An ovarian cancer diagnosis is scary and, if you have yet to complete your family, you may be very concerned about whether or not you can have children.
The answer to whether you can carry a pregnancy depends on the stage of ovarian cancer you have, the type of treatment needed, whether both ovaries are affected, and the age you are when you are diagnosed.
Women who are diagnosed with ovarian cancer in the early stages, or where only one ovary is affected, may not need to have both ovaries removed. The remaining ovary can continue to produce eggs.
A study published in Cancer compared the outcomes of 754 early stage young patients who had both ovaries surgically removed and 432 women who kept at least part of one ovary.
Over the next five years, both groups of women had similar survival rates, with at least 91 percent still alive after five years, reported WebMD.
The decision on what treatment a woman should have that might preserve her fertility, and her survival, is best determined by a gynecologic oncologist.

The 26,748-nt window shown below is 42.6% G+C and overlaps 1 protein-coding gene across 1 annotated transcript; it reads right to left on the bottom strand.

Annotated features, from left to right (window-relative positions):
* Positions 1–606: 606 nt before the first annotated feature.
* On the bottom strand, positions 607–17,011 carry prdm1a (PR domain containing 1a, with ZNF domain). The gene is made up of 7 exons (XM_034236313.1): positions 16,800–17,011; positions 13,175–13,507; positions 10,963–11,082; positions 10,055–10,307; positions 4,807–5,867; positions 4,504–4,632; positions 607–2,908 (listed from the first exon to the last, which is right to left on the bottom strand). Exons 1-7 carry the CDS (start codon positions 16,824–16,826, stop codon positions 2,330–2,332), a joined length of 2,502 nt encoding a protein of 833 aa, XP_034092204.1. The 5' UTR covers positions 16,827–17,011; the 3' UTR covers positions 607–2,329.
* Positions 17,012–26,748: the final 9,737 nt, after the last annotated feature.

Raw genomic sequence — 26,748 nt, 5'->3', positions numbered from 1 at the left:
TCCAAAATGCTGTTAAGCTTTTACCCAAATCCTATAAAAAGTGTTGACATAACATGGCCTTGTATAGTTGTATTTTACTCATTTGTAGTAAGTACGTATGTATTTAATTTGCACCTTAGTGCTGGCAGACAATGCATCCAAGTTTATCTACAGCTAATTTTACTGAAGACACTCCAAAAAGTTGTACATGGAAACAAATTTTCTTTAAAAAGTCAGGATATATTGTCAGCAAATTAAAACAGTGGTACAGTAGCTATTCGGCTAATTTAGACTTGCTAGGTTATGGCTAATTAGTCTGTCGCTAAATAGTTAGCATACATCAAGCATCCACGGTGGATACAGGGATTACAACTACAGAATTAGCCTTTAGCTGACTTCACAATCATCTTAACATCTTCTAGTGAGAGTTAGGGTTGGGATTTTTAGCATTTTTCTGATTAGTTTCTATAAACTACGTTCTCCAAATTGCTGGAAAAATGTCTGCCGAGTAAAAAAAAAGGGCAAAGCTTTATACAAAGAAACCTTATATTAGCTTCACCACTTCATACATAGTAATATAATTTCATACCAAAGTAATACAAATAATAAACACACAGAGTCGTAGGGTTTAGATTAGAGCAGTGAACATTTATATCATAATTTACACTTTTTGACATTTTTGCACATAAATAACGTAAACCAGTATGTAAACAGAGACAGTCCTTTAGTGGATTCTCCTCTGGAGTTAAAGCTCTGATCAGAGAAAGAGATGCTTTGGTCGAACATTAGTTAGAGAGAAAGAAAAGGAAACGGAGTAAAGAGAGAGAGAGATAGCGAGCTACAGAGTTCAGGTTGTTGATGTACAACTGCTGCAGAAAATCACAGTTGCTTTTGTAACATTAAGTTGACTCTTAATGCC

Maintaining fertility after surgery, chemotherapy or radiation treatments may be difficult, so all other options should be explored.
If a woman is able to keep her uterus despite having both ovaries removed, then she can consider in vitro fertilization. This will likely be performed using a donor egg. There may not be enough time for a woman to take the hormones needed to produce and have her own eggs harvested and frozen, before proceeding with treatment for her ovarian cancer.
IVF would take place after a donor egg is fertilized with sperm from the woman’s husband. After cancer treatment has been finished, the doctor will want the woman to wait for a certain number of months, or even years, to allow her body to heal, before attempting IVF.
After this healing period, the woman is given estrogen and progesterone to build up her uterus before receiving the donor egg for implantation. The doctor will give the woman a pregnancy test, two weeks after implantation of one to three embryos.